Chan Hon Goh, a principal with The National Ballet of Canada since 1994, will perform with the company for the last time in June. Afterwards, she’ll have her hands full teaching at her parents’ Vancouver-based Goh Ballet Academy and further developing Principal by Chan Hon Goh, the shoe line she began with her husband 12 years ago.


Nina Ananiashvili, who has appeared with American Ballet Theatre since 1993, will give her final performance with the company on June 27. She will remain the State Ballet of Georgia’s artistic director, a position she has held since September 2004, and continue to dance with the company and internationally as a guest artist.


Seventeen-year San Francisco Ballet veteran Tina LeBlanc, who took her final bow on May 9, plans to devote herself to teaching at the company’s school. “I’m also excited to have a little ‘me time’ to do crafts, like quilting, crocheting and beading,” LeBlanc says. —Elizabeth Gorgas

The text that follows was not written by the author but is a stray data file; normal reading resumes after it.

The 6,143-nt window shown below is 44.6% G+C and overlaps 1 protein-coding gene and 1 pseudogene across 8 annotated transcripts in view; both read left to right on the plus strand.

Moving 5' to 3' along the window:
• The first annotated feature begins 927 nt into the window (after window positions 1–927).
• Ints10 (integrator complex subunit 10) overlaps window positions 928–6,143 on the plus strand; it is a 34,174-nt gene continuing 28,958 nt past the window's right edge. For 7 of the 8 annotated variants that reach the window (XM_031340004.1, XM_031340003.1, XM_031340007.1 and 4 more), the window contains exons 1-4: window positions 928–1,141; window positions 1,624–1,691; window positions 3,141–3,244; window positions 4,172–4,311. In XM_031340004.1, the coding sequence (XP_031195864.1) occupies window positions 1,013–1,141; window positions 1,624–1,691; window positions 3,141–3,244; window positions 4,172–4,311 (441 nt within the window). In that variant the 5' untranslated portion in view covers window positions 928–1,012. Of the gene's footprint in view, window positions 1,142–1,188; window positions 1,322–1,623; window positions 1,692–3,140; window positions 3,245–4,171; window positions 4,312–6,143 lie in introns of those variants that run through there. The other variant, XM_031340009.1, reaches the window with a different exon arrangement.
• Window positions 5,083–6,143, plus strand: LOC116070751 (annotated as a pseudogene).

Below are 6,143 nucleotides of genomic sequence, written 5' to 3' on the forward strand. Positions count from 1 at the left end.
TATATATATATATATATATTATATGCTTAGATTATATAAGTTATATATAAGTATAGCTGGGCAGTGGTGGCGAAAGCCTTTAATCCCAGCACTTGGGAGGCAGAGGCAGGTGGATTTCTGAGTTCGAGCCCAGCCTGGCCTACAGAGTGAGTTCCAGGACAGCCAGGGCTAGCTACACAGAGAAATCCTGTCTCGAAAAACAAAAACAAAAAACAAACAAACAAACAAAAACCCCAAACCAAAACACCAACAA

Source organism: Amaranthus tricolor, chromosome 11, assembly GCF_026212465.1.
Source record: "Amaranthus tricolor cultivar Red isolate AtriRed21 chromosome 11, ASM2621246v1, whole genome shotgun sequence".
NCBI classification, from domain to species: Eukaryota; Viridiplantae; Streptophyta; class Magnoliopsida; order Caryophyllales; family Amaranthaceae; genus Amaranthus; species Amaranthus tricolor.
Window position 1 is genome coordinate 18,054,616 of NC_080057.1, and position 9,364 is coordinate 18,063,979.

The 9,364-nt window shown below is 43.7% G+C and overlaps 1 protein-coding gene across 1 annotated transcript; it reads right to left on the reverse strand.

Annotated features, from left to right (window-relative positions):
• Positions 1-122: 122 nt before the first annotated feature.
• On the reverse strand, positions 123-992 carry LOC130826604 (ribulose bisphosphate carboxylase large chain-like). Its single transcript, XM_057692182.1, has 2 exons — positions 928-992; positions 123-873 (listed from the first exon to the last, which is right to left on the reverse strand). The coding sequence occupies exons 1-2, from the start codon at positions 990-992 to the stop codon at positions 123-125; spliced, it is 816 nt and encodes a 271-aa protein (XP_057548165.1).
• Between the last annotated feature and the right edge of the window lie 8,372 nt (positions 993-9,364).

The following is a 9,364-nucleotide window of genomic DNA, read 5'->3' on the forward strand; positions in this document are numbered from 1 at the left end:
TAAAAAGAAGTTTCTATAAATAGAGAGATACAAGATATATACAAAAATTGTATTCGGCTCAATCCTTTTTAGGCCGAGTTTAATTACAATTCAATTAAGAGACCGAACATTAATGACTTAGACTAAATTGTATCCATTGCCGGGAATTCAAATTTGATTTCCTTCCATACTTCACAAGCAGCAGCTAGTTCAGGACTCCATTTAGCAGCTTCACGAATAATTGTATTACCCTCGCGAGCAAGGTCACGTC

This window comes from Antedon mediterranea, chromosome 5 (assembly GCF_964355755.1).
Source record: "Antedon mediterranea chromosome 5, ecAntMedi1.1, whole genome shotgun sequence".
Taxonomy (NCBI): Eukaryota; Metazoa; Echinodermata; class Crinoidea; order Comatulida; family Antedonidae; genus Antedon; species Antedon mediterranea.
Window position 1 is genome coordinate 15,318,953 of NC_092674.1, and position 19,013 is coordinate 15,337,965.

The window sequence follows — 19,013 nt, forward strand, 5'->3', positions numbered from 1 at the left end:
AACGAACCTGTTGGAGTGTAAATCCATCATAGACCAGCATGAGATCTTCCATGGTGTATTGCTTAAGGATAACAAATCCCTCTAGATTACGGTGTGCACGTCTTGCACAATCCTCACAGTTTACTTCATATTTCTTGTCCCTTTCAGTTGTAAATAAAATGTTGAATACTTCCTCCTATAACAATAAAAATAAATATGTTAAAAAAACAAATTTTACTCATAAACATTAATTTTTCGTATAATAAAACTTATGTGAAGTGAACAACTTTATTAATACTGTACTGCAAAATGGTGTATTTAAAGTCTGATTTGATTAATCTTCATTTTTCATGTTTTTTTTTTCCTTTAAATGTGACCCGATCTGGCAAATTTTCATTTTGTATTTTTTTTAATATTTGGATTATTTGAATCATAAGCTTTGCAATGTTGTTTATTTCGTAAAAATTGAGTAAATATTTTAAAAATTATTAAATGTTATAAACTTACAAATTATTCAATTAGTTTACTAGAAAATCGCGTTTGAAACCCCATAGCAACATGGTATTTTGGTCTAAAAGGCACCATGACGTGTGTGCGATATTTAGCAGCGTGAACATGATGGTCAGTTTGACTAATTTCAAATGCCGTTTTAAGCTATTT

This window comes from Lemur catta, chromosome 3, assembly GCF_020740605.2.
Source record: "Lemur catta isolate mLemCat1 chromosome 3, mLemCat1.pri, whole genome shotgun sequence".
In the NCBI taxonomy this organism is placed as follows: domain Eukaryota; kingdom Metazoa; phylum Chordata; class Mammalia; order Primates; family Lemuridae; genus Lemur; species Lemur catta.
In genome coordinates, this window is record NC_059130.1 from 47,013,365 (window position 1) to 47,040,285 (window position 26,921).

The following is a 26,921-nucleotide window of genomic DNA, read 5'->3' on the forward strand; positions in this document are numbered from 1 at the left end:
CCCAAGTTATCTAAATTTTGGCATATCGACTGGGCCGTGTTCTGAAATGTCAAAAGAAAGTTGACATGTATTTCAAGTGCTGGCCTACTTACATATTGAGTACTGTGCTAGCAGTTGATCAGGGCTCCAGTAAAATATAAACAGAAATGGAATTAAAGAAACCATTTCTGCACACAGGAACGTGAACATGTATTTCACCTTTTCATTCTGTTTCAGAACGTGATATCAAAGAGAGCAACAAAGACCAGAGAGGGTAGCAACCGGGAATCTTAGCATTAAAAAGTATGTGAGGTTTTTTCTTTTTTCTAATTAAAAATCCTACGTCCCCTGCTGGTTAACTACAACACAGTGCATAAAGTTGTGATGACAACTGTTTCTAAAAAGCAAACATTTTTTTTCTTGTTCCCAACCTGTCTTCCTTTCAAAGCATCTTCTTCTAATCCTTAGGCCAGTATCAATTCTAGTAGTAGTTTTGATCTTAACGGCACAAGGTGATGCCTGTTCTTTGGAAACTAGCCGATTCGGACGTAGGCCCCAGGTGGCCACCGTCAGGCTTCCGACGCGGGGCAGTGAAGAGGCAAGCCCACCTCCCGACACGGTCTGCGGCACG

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Georgian dancer Nina Ananiashvili was a star of the Bolshoi and, later, American Ballet Theatre. She may be blessed with endless arms and legs, but it's her warm generosity that makes her so endearing; you always want to root for her. Today, Ananiashvili is artistic director of the State Ballet of Georgia. She's about to celebrate her 51st birthday—and she's still dancing.